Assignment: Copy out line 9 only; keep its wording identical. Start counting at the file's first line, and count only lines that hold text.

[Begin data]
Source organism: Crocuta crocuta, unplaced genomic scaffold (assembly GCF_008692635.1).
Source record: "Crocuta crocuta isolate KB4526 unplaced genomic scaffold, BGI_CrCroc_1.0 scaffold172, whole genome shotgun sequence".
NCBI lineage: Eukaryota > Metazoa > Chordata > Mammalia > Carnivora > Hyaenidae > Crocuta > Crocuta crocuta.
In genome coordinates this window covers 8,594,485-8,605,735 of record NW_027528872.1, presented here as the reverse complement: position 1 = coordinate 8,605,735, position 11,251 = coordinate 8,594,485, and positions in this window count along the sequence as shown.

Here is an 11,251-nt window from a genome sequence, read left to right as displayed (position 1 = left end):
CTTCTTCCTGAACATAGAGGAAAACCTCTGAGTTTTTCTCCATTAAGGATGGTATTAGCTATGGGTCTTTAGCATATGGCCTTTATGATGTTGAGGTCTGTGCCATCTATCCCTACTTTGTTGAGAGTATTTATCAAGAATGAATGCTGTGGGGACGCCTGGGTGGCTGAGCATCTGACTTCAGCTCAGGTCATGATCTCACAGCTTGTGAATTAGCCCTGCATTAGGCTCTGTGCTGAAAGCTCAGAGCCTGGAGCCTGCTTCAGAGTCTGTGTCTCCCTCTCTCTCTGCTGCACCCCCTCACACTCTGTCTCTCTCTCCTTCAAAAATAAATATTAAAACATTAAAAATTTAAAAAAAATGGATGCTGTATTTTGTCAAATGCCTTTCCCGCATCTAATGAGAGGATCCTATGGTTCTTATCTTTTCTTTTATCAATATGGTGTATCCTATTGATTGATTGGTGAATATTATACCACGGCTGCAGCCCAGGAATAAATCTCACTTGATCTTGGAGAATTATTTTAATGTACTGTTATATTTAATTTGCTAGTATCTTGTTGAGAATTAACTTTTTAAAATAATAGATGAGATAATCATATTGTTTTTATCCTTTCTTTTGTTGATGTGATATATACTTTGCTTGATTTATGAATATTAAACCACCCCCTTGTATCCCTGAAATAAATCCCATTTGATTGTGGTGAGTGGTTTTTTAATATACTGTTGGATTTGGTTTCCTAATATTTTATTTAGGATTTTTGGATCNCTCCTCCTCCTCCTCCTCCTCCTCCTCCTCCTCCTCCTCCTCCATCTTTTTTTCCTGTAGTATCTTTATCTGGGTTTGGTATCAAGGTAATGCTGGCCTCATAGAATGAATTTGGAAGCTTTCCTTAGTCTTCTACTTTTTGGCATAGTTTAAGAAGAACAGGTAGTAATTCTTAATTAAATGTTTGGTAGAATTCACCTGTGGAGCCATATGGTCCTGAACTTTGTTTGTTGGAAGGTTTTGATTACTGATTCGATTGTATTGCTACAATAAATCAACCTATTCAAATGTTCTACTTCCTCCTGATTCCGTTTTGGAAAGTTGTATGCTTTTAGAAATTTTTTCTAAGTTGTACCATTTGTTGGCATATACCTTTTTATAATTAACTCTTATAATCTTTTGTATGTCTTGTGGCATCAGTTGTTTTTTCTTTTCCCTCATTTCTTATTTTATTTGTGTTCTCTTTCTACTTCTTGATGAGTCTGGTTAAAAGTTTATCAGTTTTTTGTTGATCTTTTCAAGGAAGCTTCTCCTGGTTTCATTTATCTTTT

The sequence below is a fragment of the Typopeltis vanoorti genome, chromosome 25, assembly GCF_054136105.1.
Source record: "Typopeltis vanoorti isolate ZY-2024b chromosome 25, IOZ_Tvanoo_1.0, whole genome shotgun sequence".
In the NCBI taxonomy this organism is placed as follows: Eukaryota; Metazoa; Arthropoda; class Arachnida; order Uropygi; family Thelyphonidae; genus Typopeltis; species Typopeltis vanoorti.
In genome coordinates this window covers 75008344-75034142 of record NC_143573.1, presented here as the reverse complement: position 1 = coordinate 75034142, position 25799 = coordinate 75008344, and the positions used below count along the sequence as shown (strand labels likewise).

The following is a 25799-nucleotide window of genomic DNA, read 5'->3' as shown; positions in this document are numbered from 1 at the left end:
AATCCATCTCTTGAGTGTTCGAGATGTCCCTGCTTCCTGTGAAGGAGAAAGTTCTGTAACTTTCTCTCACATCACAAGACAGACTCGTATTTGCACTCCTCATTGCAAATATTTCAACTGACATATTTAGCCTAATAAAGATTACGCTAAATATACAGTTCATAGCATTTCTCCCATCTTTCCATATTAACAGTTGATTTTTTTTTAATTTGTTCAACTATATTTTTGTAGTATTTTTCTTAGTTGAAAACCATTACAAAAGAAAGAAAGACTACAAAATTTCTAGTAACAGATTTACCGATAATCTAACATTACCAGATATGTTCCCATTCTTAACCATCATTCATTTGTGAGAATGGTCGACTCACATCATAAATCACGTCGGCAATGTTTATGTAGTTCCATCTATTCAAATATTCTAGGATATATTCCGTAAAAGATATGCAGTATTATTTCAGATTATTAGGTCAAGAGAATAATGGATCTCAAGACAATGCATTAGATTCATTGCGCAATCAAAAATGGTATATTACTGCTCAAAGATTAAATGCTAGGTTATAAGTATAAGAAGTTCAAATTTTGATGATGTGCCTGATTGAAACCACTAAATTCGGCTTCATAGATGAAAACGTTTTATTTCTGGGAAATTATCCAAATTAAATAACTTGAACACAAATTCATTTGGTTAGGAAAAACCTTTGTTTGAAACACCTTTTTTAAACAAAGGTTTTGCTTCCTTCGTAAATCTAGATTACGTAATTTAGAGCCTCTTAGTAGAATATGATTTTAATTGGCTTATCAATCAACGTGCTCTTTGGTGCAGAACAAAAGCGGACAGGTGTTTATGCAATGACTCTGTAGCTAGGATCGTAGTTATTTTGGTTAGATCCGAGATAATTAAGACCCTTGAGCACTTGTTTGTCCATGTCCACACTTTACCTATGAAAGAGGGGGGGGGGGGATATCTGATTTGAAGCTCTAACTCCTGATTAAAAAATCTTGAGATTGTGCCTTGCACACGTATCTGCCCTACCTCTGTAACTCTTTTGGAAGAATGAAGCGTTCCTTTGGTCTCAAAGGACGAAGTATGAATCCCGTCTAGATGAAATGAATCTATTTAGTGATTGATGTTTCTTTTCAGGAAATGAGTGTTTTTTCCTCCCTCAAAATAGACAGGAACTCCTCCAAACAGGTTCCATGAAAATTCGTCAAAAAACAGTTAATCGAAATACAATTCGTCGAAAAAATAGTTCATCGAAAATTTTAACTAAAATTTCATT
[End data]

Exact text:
In the NCBI taxonomy this organism is placed as follows: Eukaryota; Metazoa; Arthropoda; class Arachnida; order Uropygi; family Thelyphonidae; genus Typopeltis; species Typopeltis vanoorti.